emergency operations

Cache County Executive David Zook points out areas that need help in an emergency simulation on Wednesday morning.

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Say that a 6.5-magnitude earthquake just hit Cache Valley. Power lines are down, cell service is disconnected and major roadways are blocked off and flooded. What should you do?

Over the past four days, the Cache County Emergency Operations Center has participated in an emergency drill meant to simulate a natural disaster. In this scenario, Cache Valley experienced a disastrous earthquake and the epicenter was only a couple of blocks away from Utah State University.

Officials and representatives within Cache County gathered to figure out what would need to happen in the event of a major emergency. A representative from the Fairgrounds gathered lost horses, while USU Extension and Agriculture helped feed displaced animals. Red Cross and FEMA sheltered residents across town, while Dispatch located those who were hurt and in need of services like EMS, fire and police. The County sheriff and fire chief worked to get their services to collapsed buildings. Elected officials wrote and released an emergency declaration, and County Executive David Zook held a mock press conference to get information out to the general public. He also spoke with Gov. Spencer Cox to request additional aid for the valley.

Cary Jenkins, GIS administrator, expressed his excitement in getting to use the in-house system created in 2017 with others from Weber County. They built several maps to test and figure out how data received would fit into those maps for decision makers to view.

“There were a few areas we needed to work on,” Jenkins said. “We need to get the map to everyone so they can see it at their own desk. Other than that, it was pretty decent and worked well.”

“If I could turn cartwheels, I would do it,” said Will Lusk, emergency manager for Cache County. His responsibilities include helping the Sheriff’s Office, elected officials and residents prepare for emergency situations. “The smile on my face is just a small portion of the immense satisfaction I feel seeing all these people working together to solve a problem. It’s important for them to come together to practice this, because you never know when the real thing might happen.”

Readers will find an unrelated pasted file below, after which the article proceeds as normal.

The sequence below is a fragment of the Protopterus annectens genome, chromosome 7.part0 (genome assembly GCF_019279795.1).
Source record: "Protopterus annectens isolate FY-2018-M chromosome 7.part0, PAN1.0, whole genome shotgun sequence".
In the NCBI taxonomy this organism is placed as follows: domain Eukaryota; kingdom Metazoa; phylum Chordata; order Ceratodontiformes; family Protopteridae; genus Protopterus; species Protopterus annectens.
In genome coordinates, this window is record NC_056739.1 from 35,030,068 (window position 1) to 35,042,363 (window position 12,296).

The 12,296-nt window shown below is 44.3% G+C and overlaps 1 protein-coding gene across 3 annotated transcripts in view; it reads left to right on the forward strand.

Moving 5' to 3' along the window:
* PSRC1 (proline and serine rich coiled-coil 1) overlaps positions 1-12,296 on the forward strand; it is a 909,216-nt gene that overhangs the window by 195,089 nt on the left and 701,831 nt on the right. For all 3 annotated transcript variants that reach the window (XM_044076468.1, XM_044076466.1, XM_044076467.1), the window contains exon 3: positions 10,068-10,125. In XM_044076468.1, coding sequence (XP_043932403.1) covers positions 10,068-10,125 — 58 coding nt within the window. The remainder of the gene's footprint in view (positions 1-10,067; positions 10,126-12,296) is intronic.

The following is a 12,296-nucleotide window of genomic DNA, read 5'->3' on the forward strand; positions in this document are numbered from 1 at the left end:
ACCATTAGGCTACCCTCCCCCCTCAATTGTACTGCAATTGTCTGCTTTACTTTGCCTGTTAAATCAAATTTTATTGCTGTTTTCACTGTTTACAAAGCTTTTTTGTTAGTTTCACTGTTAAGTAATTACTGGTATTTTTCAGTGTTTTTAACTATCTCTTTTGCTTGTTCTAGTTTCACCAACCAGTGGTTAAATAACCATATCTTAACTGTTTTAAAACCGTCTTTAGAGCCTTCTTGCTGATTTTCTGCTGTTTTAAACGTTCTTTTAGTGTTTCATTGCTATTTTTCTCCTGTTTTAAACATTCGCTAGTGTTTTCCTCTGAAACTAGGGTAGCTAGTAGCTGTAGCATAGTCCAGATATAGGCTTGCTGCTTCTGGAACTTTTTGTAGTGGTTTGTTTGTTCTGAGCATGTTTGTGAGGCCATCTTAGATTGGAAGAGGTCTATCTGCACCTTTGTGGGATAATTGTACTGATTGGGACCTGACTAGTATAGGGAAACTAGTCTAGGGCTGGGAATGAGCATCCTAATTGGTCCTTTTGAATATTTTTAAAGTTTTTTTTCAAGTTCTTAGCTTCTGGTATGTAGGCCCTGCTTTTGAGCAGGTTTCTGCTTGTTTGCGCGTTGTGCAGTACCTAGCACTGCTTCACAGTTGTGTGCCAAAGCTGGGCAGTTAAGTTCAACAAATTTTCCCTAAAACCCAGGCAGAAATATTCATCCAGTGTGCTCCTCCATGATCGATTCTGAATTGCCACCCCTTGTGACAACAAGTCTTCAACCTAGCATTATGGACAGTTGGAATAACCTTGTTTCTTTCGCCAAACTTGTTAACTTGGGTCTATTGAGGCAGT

Lusk stated it’s important to develop “response muscles” by performing exercises like this to prepare for the real possibility of disasters.

Cache County’s emergency drill is performed annually. Towns such as North Logan, Logan, and Nibley participate as smaller joint information centers to communicate with other areas to receive need or help from those who weren’t affected.

USU also has their own information center and a representative working with the county for better communication between the two. The county emergency operations center has radio experts to communicate between the joint information centers as well as direct damage and cleanup.

FEMA Training Specialist Doug Kahn is responsible for traveling across the country to help municipalities train first responders and operation centers how to react in emergency situations. Drills like this allow counties and towns to be aware of things they need to look out for, such as funding, equipment, volunteer support and so on. Only about a dozen of these special drills are approved by FEMA officials annually. Khan worked closely with Lusk on the course for the past seven months.

“Cache County has been doing amazing,” Khan said. “It’s been a great process.”

Zook said drills like this are important because emergencies will happen and authorities need to be prepared.

“One of the number one roles of local government, if not the most important role, is public safety, and we need to make sure we are prepared to keep our community safe,” he said. “If we are trained, prepared and our staff knows what to do when a situation like this occurs, we will be able to better respond and keep our community safer.”

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